Category Archives: 2000s

The Microphones: The Glow pt. 2

The Microphones: The Glow, Pt. 2 (2001)

Phil: I don’t remember the first time I heard Phil Elvrum’s (now Elverum, see his interview with The Believer) masterpiece of separation and personal discovery, but I can say I have listened to this album several times in several different contexts and it stands apart as one of the finer releases of the Pacific Northwest’s Indie scene.

A friend of mine once told me she thought that every Microphones album sounded like the band practiced for four days straight without sleeping and then recorded. Production on Microphones records is almost always arrestingly simple and childlike, like no one cares if vocal tracks clip and distort or if the hard-panned guitars aren’t really in time. And Phil Elverum’s a smart guy. He could make everything line up just so if he really wanted to, but this approach to the recording process is either calculated naivete or an attention to something else altogether.

What’s important to Phil Elverum? Like any good artist, he seems to be concerned with expression; if this album was tight, in tune and clean, it would be a completely different statement. It would be an album about intentionally working through intense personal muck instead of an album about wandering around in a fog (or glow, if you will) of uncertainty, occasionally tripping over something transcendent but mostly thinking about uncertainty and its aftereffects.

“I Felt My Size” (far from my favorite track on the album) stands, in my mind, as the prime example of most of the elements that make this album exactly what it is. It starts with Elverum’s voice and guitar right up front in the mix with some noise in the very back, sounding very…Northwesty…until the drums come in and they’re just so gd compressed that you can hardly tell what they’re supposed to sound like. And then we get some weird auxiliary noises until the group choir comes in and tells us that Phil is not a planet at all, that he has found his place in the universe and it is certainly not much of one. So you have the sound of someone understanding that the universe does not really much care for them (a theme explored in the following LP Mount Eerie) and it sounds unsettling.

I think this album is unsettling because it is an unsettled album. It’s for grey days and feeling like you don’t have a clue and need to feel like somebody has gone through this all before. And so many have, but few have communicated it as well as Phil Elverum on this here album.

Glenn: I completely agree with you, Phil. This album always sounds just out of earshot — and that is unsettling. There are those albums I know by heart, from first note to last fade. London Calling, Astral Weeks, Kind of Blue, Crooked Rain Crooked Rain, Abbey Road. But, for me, this album is more like The Black Saint and the Sinner Lady, Exile on Main Street, Amnesiac, and Camofleur: each listen is like the first listen, and something new comes to the front. The Glow Pt. 2 is perhaps the album I love best that I know least. There is something distant, almost unknowable about the album — fog, as Phil puts it.

Yet the mystical quality of the album seems steeped in the real world. For example, see “The Moon,” my favorite Microphones song. A glance at the lyrics shows it to be a straightforward narrative. But the childlike production is what makes the song poignant. Only so often do lyrics lines emerge clearly through the haze of guitars: “We walked around and stayed up late….And the wind and the mountaintop….My chest was full….And in its light I saw my two feet on the ground.” The fragments of story are more meaningful than the story itself, because you, the listener, must do the work to make sense of the song.

Phil: I’d be willing to cut “The Mansion”; I think it’s a really good lyrical centerpiece to the fog/glow of the album, but the title track is pretty stinking awesome.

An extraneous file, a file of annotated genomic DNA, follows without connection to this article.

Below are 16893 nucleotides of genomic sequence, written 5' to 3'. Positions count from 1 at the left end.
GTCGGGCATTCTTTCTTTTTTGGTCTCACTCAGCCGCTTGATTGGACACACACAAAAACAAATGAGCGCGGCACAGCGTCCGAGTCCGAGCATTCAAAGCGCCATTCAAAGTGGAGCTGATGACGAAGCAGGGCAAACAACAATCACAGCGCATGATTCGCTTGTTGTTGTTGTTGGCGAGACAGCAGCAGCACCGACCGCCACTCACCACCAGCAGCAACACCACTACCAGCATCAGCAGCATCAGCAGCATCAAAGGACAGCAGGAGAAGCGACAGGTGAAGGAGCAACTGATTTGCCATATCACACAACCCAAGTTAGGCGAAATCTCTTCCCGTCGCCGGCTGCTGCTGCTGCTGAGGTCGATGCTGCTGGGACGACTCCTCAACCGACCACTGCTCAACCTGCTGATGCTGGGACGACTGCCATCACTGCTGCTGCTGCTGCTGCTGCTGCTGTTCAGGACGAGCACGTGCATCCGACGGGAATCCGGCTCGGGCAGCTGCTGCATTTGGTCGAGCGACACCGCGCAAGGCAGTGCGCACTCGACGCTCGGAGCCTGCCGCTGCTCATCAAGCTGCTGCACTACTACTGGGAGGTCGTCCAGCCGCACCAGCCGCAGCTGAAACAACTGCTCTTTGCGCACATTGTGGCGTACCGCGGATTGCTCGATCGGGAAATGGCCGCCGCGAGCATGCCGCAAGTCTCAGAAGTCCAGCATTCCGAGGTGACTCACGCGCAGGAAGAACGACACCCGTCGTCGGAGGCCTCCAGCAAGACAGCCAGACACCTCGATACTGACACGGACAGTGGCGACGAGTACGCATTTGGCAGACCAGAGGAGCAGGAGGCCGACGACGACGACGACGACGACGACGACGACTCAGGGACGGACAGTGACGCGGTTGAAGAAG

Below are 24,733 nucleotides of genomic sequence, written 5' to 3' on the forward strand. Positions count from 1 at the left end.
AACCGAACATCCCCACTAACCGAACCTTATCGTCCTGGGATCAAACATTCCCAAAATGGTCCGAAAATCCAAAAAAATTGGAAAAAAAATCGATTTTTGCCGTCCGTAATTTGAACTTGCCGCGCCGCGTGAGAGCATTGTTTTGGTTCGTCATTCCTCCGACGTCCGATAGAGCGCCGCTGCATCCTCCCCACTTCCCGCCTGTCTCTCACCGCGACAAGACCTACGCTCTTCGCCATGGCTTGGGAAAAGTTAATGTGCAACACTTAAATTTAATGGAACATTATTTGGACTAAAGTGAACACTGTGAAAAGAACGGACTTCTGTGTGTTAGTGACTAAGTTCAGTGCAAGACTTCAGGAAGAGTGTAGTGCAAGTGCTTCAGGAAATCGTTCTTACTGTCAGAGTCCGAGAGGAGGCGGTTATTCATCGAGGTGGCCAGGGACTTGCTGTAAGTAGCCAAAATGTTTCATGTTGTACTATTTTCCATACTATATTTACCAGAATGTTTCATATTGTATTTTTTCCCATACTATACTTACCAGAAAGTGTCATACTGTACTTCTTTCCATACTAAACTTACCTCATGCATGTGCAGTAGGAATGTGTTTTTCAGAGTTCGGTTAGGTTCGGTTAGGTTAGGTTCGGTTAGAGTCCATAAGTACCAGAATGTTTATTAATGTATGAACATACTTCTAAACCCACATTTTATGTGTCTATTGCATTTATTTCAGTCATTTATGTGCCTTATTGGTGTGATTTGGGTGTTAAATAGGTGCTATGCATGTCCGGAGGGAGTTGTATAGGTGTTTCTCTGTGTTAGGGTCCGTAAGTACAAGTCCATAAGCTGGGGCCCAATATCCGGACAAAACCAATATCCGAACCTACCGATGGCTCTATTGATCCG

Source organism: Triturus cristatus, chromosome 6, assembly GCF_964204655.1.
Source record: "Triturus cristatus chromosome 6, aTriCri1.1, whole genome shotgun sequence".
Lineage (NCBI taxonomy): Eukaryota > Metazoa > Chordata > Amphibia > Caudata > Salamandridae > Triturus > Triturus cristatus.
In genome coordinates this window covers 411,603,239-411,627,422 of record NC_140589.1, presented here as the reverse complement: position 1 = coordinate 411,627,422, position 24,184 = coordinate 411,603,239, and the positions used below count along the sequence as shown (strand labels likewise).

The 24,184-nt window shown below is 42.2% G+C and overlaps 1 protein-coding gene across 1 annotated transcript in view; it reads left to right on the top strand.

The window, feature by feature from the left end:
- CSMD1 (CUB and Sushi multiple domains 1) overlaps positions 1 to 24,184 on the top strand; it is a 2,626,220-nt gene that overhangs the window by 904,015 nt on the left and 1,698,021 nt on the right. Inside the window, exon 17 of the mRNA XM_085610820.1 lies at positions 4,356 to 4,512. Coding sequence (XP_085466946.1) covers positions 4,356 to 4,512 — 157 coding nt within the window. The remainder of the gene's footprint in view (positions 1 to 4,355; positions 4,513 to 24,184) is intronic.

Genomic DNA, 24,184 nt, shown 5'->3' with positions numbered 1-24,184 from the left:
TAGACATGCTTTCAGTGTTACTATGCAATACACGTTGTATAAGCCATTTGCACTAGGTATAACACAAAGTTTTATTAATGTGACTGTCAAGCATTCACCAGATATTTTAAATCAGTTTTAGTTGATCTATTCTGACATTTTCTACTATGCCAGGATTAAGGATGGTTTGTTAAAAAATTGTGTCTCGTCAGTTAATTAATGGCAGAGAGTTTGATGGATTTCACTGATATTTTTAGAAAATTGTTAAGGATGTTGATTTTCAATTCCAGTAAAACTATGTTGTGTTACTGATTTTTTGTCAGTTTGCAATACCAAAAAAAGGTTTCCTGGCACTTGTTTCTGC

Glenn: I’ve always thought that the song “The Glow, Pt. 2” would sound good arranged for brass quintet. Dig a French horn on that gorgeous vocal melody.

In fact, that’s maybe what we’re getting at in this conversation. This record glows with fog, but underneath it all lie solid melodies and good lyrics. Which is more than you can say about any other Microphones or Mount Eerie release (sorry, Phil; sorry, Phil).

Key tracks:

“I Want Wind To Blow”
“The Glow, Pt. ii”
“The Moon”
I Felt My Size



Filed under 2000s, Experimental, Psychedelic, Rock

Wolf Parade: Apologies to the Queen Mary

Wolf Parade – Apologies to the Queen Mary (2005)

Jordy: It’s hard for me to believe that it’s been four years since this album dropped.  I remember hearing it that fall of 2005 and thinking “This is exactly how I want rock to sound: fast, hooky, dark, and triumphant.”  Isaac Brock earned his short keep as a Sub Pop A&R man and producer with this record and, in that light, I can only hope that his last four years’ energies haven’t been wasted on mere Modest Mouse albums.  He found this band right when they needed it.  They sound hungry.  (Not that they made any money necessarily.)

The opener “You are a Runner and I am My Father’s Son” is a real ass-kicker and introduces the listener to Spencer Krug’s two greatest offerings: really cool yelping vocals (which aren’t nearly as Tiny Tim-esque as some haters might assert) and pounding keyboard grooves.  I was sticking my waxy earbuds in everyone’s face that October saying, “You have to hear this shit!”

I’ll leave some of the other highlights to Glenn but not before I claim the two greatest back-to-back tracks of the indie era.  “Dear Sons and Daughters of Hungry Ghosts”  features Krug’s very best lyrical turns powered by high swirling organ and en invigorating la-la-la chorus and you’d think you couldn’t get higher.  Until the next track.  “I’ll Believe in Anything” is nothing less than a glorious stomping hymn in earnest praise of, well, Anything.  Incredible.  This pair still gives me chills after hundreds of listens.  The songs are truly durable in their form and sentiment.

Glenn: Durable is right, Jordy. I must admit that at first this album struck me as just another indie rock record. “Bound Arcade Pornographers, Broken Social Pitchfork….meh.” That stuff is good but it gets…old. It was about six months later that I found myself humming “You Are A Runner And I Am My Father’s Son” and “Grounds For Divorce” to myself, trying to keep my balance on the snow-slick streets of Chicago in winter. These are solid, catchy songs.